Morphometric analysis of phytosaur premaxillae and maxillae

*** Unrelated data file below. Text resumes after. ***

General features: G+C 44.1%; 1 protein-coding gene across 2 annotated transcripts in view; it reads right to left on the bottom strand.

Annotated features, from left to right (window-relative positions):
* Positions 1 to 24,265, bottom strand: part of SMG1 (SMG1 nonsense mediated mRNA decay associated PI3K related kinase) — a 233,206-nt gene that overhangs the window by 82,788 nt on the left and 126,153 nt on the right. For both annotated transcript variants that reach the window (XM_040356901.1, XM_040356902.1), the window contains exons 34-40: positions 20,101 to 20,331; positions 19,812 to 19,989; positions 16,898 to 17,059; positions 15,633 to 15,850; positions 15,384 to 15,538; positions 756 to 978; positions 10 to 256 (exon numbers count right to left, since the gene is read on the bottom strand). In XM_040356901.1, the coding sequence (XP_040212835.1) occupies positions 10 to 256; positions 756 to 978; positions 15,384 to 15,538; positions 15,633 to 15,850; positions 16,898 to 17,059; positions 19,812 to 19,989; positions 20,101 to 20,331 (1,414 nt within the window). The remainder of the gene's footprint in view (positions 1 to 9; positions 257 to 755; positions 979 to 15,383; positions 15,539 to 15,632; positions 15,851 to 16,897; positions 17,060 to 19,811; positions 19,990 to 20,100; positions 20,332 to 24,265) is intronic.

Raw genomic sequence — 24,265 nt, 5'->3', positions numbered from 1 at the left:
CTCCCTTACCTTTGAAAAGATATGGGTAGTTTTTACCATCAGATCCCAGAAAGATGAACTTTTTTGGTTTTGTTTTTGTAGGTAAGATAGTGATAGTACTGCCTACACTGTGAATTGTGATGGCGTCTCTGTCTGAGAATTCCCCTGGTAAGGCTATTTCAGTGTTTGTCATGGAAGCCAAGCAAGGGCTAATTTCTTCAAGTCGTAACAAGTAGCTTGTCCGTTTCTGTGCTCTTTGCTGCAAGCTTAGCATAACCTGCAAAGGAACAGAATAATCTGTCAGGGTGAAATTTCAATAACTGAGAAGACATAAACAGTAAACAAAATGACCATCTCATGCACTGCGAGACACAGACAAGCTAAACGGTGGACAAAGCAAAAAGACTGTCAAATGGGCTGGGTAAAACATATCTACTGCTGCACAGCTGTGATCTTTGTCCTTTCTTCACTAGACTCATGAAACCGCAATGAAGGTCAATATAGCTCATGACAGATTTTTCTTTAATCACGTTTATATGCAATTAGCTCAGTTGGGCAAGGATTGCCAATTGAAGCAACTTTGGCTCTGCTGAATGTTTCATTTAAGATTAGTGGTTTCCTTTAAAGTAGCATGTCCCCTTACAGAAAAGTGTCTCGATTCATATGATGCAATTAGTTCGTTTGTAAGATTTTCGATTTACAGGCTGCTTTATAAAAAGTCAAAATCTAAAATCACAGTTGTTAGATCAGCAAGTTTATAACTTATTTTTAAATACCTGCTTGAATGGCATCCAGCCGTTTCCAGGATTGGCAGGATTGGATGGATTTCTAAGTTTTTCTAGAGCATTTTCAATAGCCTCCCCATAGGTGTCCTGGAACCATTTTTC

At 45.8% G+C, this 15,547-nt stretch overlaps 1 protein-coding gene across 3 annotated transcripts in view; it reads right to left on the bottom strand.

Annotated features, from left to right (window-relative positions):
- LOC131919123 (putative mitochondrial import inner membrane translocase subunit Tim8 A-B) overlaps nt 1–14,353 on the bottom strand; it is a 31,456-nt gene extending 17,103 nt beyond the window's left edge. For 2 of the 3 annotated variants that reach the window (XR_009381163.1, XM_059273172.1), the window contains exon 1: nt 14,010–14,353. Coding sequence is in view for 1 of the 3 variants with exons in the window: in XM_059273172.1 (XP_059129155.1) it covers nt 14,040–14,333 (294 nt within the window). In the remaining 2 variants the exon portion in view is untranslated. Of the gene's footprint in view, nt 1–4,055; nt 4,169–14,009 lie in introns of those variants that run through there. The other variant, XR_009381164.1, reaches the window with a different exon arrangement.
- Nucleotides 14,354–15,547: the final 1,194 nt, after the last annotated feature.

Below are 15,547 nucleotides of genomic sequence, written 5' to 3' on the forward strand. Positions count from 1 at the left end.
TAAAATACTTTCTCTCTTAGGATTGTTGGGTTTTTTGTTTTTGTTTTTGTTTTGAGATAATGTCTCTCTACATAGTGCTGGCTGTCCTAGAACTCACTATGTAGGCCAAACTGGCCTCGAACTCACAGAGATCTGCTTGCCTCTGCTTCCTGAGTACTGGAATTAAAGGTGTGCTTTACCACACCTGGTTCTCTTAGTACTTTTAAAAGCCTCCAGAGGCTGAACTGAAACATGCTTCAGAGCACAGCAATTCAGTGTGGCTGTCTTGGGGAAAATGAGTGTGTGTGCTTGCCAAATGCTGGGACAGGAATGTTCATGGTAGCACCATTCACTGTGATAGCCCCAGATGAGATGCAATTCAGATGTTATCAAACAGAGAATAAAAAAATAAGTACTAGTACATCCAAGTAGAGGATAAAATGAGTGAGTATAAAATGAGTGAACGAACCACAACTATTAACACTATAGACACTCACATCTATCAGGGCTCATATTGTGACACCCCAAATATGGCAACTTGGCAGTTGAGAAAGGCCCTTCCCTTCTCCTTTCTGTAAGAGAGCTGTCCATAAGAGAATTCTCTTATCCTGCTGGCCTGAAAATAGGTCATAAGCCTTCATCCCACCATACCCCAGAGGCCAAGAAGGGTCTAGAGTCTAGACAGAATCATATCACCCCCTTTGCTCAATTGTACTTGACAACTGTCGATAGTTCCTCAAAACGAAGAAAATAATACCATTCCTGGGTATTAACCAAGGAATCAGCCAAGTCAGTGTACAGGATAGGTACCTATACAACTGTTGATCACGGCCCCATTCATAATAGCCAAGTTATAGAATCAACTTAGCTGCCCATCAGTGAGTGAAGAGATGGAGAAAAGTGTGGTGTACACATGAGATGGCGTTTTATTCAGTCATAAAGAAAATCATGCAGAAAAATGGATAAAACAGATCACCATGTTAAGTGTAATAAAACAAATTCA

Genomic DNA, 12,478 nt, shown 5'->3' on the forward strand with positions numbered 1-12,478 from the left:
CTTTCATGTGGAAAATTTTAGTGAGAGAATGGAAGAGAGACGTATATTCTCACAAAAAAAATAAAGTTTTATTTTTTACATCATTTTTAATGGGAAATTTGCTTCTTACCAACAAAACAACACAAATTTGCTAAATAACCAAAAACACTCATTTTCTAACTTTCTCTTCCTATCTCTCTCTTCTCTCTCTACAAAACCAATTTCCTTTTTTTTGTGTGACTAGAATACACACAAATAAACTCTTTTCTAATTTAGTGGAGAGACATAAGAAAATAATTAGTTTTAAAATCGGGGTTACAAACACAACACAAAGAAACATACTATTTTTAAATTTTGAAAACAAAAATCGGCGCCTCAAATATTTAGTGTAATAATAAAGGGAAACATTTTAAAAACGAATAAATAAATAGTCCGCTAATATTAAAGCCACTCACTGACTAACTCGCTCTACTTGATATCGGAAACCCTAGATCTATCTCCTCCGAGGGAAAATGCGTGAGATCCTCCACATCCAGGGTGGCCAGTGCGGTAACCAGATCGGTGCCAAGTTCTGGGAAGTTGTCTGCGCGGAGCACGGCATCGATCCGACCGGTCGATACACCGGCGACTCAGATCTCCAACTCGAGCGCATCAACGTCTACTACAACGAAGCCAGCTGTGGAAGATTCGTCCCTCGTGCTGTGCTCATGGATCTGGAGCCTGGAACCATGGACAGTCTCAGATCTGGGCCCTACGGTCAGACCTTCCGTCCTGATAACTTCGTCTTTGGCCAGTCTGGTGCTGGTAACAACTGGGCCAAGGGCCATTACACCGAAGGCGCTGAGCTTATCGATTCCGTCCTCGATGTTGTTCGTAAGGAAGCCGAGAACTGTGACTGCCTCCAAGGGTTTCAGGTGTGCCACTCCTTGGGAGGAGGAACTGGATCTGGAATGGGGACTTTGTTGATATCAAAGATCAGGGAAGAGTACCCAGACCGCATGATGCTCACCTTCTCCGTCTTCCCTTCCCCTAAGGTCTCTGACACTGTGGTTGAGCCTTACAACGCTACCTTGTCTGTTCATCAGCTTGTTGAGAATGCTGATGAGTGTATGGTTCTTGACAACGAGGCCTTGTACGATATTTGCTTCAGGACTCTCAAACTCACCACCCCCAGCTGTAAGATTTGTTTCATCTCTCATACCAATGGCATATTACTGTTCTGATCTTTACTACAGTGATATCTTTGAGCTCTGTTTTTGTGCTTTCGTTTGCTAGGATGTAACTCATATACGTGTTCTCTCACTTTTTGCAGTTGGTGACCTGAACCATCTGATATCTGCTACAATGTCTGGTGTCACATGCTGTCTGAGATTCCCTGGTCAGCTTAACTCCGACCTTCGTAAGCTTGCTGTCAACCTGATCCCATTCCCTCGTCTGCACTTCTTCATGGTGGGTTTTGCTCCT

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When it comes to studying organisms, having size independent measures for maturity are important for many aspects of organismal biology, and may be crucial for determining taxonomic affinity, and morphological signals associated with ontogenetic age (i.e., juvenile vs. adult) and sexual dimorphism. This is because the size of an organism can be the result of many factors that are not necessarily indicators of maturity (Chabreck and Joanen, 1979; Ferguson, 1984; Mazzotti et al., 1986; Deeming and Ferguson, 1989; Brandt, 1991). This problem is particularly pronounced when researchers are studying extinct species. The purpose of my research project was to investigate and understand patterns of morphological variation in the phytosaur premaxilla and maxilla and to determine the degree to which morphological variation is a result of ontogeny. For example, such patterns might include the number, size and location of alveoli or the presence of prenarial crests. I conducted this research by gathering information on the premaxilla and maxilla of all phytosaur elements present in the University of Texas at Austin Vertebrate Paleontology Lab collection. I then performed statistical analysis on the data, and compared my results to those of previous authors to see if I could identify any ontogenetic signal. I did not identify size-independent ontogenetic influence on morphology with certainty but I did find some possible features that merit additional investigation in future studies. Those include the presence of one to three diastemas located primarily at the anterior end of the premaxilla, a wide interpremaxillary fossa but small alveolar ridge, and alveoli whose size mirror the width of the premaxilla (for example wide areas in the premaxilla are associated with larger alveoli whereas narrow areas in the premaxilla are associated with smaller alveoli). My study also confirmed the previous findings of Hungerbühler (2002) that the alveoli of phytosaurs are heterodont and exist in three distinct location-specific patterns, and the work of other researchers that prenarial crests are present only in larger specimens (Camp, 1930; Ballew, 1986; Hungerbühler, 2002; Stocker, 2010).